The clinical tools developed for the EHR appear to have had the greatest impact in changing clinician behavior. During the first five months of implementation of the education program, 568 cancer family histories were completed using the reminder and template in the EHR. The family history data captured with the template includes information that previously was not routinely documented by the clinicians, but is necessary to recognize high-risk patients, such as a family history of cancer in second-degree relatives, identifying the maternal or paternal lineage of affected relatives, and the age of cancer diagnosis in relatives. As a result, the genetics consultation service at the VA GLA received 47 patient referrals for risk assessment and possible genetic testing that, according to Scheuner, "very likely would not have been made without this comprehensive genetics education program."
"Our early experience with this education program shows that we have successfully changed the behaviors of our primary care clinicians at the VA in Los Angeles," Scheuner said. "Our research results suggest that the educational components implemented in this program have helped improve family health history documentation and implementation on the part of clinicians, which likely played in a large role in contributing to the subsequential increase that we saw in the number of patients who were referred to the VA GLA genetics consultation service for risk assessment and/or genetic testing."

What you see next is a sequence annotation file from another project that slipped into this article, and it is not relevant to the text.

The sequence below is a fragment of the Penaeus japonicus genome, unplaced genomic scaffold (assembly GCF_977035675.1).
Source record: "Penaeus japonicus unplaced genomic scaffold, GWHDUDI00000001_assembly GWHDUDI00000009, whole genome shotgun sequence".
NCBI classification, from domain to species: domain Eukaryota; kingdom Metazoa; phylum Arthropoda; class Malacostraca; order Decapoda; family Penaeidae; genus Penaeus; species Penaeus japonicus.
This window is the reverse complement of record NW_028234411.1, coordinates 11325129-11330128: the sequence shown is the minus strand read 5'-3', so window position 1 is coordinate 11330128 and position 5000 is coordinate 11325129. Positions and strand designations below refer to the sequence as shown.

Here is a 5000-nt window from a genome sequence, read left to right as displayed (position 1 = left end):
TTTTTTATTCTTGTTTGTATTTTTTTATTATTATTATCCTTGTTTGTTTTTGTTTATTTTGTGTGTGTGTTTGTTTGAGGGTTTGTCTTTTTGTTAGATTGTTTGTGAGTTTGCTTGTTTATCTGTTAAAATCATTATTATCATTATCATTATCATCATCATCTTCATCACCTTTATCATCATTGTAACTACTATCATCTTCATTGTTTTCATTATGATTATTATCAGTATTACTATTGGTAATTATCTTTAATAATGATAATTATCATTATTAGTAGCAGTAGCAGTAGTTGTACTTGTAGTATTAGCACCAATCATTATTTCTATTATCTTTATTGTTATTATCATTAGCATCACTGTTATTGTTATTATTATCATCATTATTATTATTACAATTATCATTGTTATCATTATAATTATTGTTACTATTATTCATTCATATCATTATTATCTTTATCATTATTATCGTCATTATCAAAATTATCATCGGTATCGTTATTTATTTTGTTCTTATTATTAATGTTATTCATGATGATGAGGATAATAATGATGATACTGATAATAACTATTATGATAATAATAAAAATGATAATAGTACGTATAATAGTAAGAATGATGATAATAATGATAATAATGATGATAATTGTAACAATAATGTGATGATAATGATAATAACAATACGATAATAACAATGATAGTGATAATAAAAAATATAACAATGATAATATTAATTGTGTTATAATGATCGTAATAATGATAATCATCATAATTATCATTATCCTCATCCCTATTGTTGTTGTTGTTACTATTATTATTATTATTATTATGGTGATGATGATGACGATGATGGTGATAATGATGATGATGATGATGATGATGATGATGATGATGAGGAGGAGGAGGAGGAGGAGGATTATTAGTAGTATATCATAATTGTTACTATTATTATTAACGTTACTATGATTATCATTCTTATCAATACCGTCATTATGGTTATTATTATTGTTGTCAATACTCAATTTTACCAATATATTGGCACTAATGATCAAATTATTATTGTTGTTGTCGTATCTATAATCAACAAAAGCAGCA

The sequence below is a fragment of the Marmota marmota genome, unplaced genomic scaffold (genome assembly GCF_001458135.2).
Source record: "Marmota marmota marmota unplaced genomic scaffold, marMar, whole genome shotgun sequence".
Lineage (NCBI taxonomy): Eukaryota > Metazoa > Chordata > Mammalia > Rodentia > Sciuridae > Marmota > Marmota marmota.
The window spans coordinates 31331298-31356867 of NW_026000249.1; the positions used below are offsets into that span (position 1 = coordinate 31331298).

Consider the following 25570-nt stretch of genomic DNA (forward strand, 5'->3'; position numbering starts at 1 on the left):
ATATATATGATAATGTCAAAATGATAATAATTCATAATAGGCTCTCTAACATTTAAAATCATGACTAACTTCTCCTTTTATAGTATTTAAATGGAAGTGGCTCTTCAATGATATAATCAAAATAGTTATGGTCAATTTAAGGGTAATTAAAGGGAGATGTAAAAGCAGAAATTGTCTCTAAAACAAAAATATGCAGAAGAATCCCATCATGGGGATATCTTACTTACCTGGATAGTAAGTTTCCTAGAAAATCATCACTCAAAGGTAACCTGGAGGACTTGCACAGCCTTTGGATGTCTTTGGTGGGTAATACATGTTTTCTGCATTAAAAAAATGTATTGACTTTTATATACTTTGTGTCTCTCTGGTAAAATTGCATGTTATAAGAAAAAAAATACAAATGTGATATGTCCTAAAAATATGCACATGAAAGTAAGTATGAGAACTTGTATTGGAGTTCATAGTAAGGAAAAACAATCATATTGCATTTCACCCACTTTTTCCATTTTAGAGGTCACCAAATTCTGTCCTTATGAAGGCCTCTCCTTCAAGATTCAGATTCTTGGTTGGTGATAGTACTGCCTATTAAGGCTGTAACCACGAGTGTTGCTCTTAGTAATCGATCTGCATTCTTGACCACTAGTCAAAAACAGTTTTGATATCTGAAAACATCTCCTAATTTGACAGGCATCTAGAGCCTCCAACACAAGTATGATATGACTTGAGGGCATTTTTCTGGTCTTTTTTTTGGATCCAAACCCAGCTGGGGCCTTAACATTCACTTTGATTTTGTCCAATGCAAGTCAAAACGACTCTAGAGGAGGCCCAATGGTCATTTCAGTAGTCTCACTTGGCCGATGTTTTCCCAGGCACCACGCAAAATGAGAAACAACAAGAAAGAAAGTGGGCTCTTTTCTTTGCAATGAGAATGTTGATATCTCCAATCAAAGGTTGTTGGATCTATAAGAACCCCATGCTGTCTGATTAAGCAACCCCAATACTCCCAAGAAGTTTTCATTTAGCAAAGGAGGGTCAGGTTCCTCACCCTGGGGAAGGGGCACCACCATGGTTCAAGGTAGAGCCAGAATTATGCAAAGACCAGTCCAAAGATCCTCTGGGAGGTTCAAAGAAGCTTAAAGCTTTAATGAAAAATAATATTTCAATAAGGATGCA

However, she noted that evaluation of the genetics education program is still ongoing. "We are planning to conduct interviews with the clinicians enrolled in this study to get feedback about the individual components of the program, and obtain a follow-up assessment of the clinicians' knowledge and attitudes about genetics, family history documentation, and risk assessment," said Scheuner. "If we demonstrate continued success, this program may serve as a model for improving genetic risk assessment of other health conditions, and with appropriate modifications, it could also potentially be applied in other health care settings as well."